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Dinner with Children

Growing up I was taught that children should be seen, but not heard. The only place appropriate for shrill giggles was outside. I have three siblings and we did run wild around the neighborhood. We could get loud, very loud. The rules were strictly enforced so when we passed the threshold of the back door our voices lowered and our giggles hushed. Unfortunately, the golden rule of not being heard was enforced more than I liked. The freedom to express opinions, talk politics, religion, or sex were all off the table.

I am a parent now, but unlike me, my children have been raised to be seen, heard, and expressing their opinions is encouraged. Our religious beliefs are openly discussed, we grumble about the state of politics, and we get loud together. My kids are now young adults so going out for a sit-down dinner is getting more rare. When we do get an evening out we put our cell phones away and enjoy each other’s company.

The other night, we had one of those rare evenings that brought not just my family, but also my brother, his wife, and my elderly mother to the dinner table. Unfortunately, we were seated next to one of “those families”. I assumed that they were a husband, a wife, and a female friend, along with four kids under four feet tall.

Having four pint sized kids is a wonderful mix of riotous behavior. I love watching a pack of kids run and squeal. Their joy is so contagious and I can’t help but smile. That is, I love it when they are zealous at home or outside. At some restaurants, like Chuck E. Cheese, it is expected that kids are running everywhere. Screaming laughter should fill those types of restaurants, but at a casual steakhouse where the atmosphere is quiet and patrons want great conversation, kids should be seated and hushed just like everyone else.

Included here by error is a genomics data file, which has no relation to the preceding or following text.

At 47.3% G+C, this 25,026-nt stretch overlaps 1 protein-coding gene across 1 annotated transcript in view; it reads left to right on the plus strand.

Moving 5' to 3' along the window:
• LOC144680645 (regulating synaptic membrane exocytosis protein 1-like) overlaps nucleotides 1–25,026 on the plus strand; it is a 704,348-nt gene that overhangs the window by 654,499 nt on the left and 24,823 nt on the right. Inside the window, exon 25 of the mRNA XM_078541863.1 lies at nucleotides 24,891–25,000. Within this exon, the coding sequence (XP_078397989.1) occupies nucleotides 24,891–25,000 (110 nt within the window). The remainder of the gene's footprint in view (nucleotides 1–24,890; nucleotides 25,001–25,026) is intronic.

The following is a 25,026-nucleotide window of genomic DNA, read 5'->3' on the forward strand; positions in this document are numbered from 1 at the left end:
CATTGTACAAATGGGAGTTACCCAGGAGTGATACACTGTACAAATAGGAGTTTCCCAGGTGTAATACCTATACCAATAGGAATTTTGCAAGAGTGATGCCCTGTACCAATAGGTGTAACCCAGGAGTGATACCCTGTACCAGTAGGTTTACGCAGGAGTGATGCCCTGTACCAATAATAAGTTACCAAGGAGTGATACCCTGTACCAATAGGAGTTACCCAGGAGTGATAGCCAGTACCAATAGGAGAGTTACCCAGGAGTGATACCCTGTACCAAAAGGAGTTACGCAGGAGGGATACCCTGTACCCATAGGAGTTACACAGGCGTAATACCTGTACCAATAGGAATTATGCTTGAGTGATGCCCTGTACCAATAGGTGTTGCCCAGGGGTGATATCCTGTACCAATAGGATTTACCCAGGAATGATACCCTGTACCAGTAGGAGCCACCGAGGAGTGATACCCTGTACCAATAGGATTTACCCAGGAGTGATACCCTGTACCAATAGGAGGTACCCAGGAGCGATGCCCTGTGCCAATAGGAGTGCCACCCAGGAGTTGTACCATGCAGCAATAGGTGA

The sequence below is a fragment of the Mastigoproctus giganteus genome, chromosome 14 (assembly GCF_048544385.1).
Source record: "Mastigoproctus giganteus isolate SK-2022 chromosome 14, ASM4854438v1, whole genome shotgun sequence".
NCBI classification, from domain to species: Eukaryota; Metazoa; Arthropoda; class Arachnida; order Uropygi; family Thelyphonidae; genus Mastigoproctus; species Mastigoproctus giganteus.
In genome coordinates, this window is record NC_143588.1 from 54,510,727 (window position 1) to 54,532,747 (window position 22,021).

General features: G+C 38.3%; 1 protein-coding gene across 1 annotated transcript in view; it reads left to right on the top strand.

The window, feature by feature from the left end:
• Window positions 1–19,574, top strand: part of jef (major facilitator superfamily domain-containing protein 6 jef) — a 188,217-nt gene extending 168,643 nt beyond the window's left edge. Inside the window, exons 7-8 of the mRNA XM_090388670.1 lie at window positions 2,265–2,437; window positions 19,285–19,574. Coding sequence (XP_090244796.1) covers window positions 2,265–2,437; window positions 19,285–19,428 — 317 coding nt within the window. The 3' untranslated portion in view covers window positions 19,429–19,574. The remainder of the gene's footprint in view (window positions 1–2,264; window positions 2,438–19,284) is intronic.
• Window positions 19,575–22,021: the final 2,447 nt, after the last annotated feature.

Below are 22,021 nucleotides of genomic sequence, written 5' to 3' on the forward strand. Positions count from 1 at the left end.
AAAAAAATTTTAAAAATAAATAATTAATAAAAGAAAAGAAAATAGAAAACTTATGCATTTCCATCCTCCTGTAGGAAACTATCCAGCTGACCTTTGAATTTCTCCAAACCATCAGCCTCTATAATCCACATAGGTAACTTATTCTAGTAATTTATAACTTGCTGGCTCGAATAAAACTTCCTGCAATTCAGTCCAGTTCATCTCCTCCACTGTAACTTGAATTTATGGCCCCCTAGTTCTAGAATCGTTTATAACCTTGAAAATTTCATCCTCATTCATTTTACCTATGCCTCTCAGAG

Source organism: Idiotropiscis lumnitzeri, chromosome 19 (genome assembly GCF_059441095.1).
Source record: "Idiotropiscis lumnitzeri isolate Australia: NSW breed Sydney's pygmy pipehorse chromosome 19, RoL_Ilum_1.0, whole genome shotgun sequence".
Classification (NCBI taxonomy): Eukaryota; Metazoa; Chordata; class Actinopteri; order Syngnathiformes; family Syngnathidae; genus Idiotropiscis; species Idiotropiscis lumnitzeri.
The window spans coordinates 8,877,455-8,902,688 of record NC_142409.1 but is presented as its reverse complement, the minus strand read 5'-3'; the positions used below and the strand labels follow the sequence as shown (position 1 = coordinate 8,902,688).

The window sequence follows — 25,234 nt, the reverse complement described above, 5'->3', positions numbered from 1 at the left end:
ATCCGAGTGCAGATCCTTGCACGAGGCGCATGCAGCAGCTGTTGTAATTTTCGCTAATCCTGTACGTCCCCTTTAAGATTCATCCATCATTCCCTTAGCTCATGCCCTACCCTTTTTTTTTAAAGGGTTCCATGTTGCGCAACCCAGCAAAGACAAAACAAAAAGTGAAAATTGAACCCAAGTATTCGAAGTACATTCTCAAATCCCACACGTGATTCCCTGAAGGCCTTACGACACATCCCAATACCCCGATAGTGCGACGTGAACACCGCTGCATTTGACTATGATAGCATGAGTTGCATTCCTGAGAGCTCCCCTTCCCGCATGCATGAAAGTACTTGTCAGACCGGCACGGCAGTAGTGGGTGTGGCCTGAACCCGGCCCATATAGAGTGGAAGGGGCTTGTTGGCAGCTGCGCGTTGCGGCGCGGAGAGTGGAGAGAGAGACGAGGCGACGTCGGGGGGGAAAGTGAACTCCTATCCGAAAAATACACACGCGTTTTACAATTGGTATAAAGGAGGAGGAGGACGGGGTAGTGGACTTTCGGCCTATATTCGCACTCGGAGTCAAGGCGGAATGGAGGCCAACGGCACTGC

“That family” next to us was the epitome of what should never happen at a peaceful, sit-down restaurant. The mom and her female friend were fully engrossed in their cell phones. I can only assume they were texting one another because they couldn’t hear each other with their children running circles around their table screaming. Their male companion (I’m guessing Dad) sat in stupor like an overwrought father who has spent the past four years under child-induced distress.

When the kids actually did sit down they turned on their own cell phones and watched cartoons with the volume set to maximum. In the mean time, we patiently sat and tried to have fun. We did attempt “the looks” in hopes the moms would catch a hint that the kids were bothering us, but in the end that failed. My mother, who is 87, turned to the mom sitting at her back and said, “You need to control your children. They are being very disruptive and rude.” The mom was quite put off about the whole affair. She immediately packed up her kids and tersely informed my mother,  “Your opinion was so helpful,” then stormed from the restaurant.